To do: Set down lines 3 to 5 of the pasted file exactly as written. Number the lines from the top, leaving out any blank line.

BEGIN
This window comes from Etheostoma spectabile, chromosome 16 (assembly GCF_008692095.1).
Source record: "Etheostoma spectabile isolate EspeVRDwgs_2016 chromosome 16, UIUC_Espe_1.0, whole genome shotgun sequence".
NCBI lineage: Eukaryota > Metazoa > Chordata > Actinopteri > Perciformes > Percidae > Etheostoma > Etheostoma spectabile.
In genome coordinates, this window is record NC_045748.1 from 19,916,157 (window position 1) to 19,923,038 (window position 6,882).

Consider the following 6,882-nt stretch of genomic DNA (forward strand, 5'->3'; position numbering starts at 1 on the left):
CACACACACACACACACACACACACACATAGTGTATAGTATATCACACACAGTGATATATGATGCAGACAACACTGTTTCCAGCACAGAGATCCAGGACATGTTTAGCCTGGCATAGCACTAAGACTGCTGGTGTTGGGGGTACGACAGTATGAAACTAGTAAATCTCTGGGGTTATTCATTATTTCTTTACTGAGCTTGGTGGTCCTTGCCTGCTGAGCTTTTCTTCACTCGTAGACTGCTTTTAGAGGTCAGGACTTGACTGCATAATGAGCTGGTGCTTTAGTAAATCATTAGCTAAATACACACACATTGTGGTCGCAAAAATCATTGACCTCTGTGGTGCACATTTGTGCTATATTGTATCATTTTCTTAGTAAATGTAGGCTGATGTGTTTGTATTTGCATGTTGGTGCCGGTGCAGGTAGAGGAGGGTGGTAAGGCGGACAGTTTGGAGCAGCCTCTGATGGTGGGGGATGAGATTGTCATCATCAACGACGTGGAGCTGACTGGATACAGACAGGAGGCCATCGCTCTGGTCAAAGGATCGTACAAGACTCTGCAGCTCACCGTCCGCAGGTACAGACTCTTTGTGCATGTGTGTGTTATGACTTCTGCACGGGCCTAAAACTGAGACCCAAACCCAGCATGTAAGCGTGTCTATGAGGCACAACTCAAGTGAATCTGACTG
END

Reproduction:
NCBI lineage: Eukaryota > Metazoa > Chordata > Actinopteri > Perciformes > Percidae > Etheostoma > Etheostoma spectabile.
In genome coordinates, this window is record NC_045748.1 from 19,916,157 (window position 1) to 19,923,038 (window position 6,882).

Consider the following 6,882-nt stretch of genomic DNA (forward strand, 5'->3'; position numbering starts at 1 on the left):